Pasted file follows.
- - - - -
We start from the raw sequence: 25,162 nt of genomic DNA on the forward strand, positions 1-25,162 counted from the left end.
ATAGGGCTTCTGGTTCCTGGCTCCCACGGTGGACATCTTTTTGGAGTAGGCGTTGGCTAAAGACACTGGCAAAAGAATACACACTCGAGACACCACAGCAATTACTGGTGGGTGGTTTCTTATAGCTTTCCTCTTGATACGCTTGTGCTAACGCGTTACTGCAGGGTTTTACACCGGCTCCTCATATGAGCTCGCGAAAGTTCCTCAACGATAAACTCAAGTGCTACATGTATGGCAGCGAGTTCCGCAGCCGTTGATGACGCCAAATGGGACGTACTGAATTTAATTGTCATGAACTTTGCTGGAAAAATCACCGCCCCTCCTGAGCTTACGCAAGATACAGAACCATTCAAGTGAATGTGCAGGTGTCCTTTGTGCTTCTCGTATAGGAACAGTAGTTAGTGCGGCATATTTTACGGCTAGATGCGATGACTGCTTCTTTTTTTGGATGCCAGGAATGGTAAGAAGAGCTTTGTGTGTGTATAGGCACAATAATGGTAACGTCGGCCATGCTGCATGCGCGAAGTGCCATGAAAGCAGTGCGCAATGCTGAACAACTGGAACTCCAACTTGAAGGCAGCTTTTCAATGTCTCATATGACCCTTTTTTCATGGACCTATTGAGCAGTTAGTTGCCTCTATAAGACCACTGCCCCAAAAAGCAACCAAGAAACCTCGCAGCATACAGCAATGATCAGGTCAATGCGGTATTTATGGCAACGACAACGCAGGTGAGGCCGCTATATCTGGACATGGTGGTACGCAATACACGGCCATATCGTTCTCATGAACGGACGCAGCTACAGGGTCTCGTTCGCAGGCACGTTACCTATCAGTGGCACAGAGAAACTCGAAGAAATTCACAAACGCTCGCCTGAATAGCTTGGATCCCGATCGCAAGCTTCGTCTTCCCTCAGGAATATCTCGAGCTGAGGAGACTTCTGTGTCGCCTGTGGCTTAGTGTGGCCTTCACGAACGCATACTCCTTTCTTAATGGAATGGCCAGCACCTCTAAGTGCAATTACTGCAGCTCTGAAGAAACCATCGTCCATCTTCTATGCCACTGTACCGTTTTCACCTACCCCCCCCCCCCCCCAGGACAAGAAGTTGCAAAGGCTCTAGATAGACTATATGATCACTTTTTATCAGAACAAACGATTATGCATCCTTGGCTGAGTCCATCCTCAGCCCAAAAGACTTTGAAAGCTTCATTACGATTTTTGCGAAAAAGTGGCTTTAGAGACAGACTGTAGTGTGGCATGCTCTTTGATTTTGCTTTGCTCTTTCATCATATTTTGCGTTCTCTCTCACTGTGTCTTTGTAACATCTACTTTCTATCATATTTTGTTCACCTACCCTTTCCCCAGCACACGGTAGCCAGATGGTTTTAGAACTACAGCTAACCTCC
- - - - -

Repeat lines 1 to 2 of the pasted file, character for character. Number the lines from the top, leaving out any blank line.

We start from the raw sequence: 25,162 nt of genomic DNA on the forward strand, positions 1-25,162 counted from the left end.
ATAGGGCTTCTGGTTCCTGGCTCCCACGGTGGACATCTTTTTGGAGTAGGCGTTGGCTAAAGACACTGGCAAAAGAATACACACTCGAGACACCACAGCAATTACTGGTGGGTGGTTTCTTATAGCTTTCCTCTTGATACGCTTGTGCTAACGCGTTACTGCAGGGTTTTACACCGGCTCCTCATATGAGCTCGCGAAAGTTCCTCAACGATAAACTCAAGTGCTACATGTATGGCAGCGAGTTCCGCAGCCGTTGATGACGCCAAATGGGACGTACTGAATTTAATTGTCATGAACTTTGCTGGAAAAATCACCGCCCCTCCTGAGCTTACGCAAGATACAGAACCATTCAAGTGAATGTGCAGGTGTCCTTTGTGCTTCTCGTATAGGAACAGTAGTTAGTGCGGCATATTTTACGGCTAGATGCGATGACTGCTTCTTTTTTTGGATGCCAGGAATGGTAAGAAGAGCTTTGTGTGTGTATAGGCACAATAATGGTAACGTCGGCCATGCTGCATGCGCGAAGTGCCATGAAAGCAGTGCGCAATGCTGAACAACTGGAACTCCAACTTGAAGGCAGCTTTTCAATGTCTCATATGACCCTTTTTTCATGGACCTATTGAGCAGTTAGTTGCCTCTATAAGACCACTGCCCCAAAAAGCAACCAAGAAACCTCGCAGCATACAGCAATGATCAGGTCAATGCGGTATTTATGGCAACGACAACGCAGGTGAGGCCGCTATATCTGGACATGGTGGTACGCAATACACGGCCATATCGTTCTCATGAACGGACGCAGCTACAGGGTCTCGTTCGCAGGCACGTTACCTATCAGTGGCACAGAGAAACTCGAAGAAATTCACAAACGCTCGCCTGAATAGCTTGGATCCCGATCGCAAGCTTCGTCTTCCCTCAGGAATATCTCGAGCTGAGGAGACTTCTGTGTCGCCTGTGGCTTAGTGTGGCCTTCACGAACGCATACTCCTTTCTTAATGGAATGGCCAGCACCTCTAAGTGCAATTACTGCAGCTCTGAAGAAACCATCGTCCATCTTCTATGCCACTGTACCGTTTTCACCTACCCCCCCCCCCCCCCAGGACAAGAAGTTGCAAAGGCTCTAGATAGACTATATGATCACTTTTTATCAGAACAAACGATTATGCATCCTTGGCTGAGTCCATCCTCAGCCCAAAAGACTTTGAAAGCTTCATTACGATTTTTGCGAAAAAGTGGCTTTAGAGACAGACTGTAGTGTGGCATGCTCTTTGATTTTGCTTTGCTCTTTCATCATATTTTGCGTTCTCTCTCACTGTGTCTTTGTAACATCTACTTTCTATCATATTTTGTTCACCTACCCTTTCCCCAGCACACGGTAGCCAGATGGTTTTAGAACTACAGCTAACCTCC